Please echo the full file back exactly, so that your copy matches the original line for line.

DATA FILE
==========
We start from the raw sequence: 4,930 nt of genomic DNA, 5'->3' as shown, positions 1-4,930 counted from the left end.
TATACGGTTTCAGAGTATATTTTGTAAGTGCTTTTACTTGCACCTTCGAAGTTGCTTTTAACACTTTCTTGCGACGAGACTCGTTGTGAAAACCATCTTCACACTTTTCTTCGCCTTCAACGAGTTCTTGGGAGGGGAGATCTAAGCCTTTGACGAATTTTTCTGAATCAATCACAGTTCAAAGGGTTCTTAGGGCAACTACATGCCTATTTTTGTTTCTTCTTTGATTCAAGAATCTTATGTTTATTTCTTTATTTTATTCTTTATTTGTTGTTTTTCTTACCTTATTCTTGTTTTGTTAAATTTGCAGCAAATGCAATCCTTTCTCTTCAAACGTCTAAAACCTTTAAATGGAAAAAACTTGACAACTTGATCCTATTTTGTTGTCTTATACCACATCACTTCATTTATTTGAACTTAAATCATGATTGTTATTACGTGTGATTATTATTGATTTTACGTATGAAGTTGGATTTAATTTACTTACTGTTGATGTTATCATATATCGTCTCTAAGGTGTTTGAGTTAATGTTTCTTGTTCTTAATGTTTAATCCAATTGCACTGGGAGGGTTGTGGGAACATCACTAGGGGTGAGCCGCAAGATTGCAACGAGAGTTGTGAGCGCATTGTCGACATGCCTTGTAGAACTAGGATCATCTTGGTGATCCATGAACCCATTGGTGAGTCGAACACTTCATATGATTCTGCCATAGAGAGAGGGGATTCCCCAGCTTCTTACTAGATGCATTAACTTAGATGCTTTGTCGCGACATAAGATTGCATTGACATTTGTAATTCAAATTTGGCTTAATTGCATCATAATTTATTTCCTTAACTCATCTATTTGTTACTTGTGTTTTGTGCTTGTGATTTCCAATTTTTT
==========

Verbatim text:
We start from the raw sequence: 4,930 nt of genomic DNA, 5'->3' as shown, positions 1-4,930 counted from the left end.
TATACGGTTTCAGAGTATATTTTGTAAGTGCTTTTACTTGCACCTTCGAAGTTGCTTTTAACACTTTCTTGCGACGAGACTCGTTGTGAAAACCATCTTCACACTTTTCTTCGCCTTCAACGAGTTCTTGGGAGGGGAGATCTAAGCCTTTGACGAATTTTTCTGAATCAATCACAGTTCAAAGGGTTCTTAGGGCAACTACATGCCTATTTTTGTTTCTTCTTTGATTCAAGAATCTTATGTTTATTTCTTTATTTTATTCTTTATTTGTTGTTTTTCTTACCTTATTCTTGTTTTGTTAAATTTGCAGCAAATGCAATCCTTTCTCTTCAAACGTCTAAAACCTTTAAATGGAAAAAACTTGACAACTTGATCCTATTTTGTTGTCTTATACCACATCACTTCATTTATTTGAACTTAAATCATGATTGTTATTACGTGTGATTATTATTGATTTTACGTATGAAGTTGGATTTAATTTACTTACTGTTGATGTTATCATATATCGTCTCTAAGGTGTTTGAGTTAATGTTTCTTGTTCTTAATGTTTAATCCAATTGCACTGGGAGGGTTGTGGGAACATCACTAGGGGTGAGCCGCAAGATTGCAACGAGAGTTGTGAGCGCATTGTCGACATGCCTTGTAGAACTAGGATCATCTTGGTGATCCATGAACCCATTGGTGAGTCGAACACTTCATATGATTCTGCCATAGAGAGAGGGGATTCCCCAGCTTCTTACTAGATGCATTAACTTAGATGCTTTGTCGCGACATAAGATTGCATTGACATTTGTAATTCAAATTTGGCTTAATTGCATCATAATTTATTTCCTTAACTCATCTATTTGTTACTTGTGTTTTGTGCTTGTGATTTCCAATTTTTT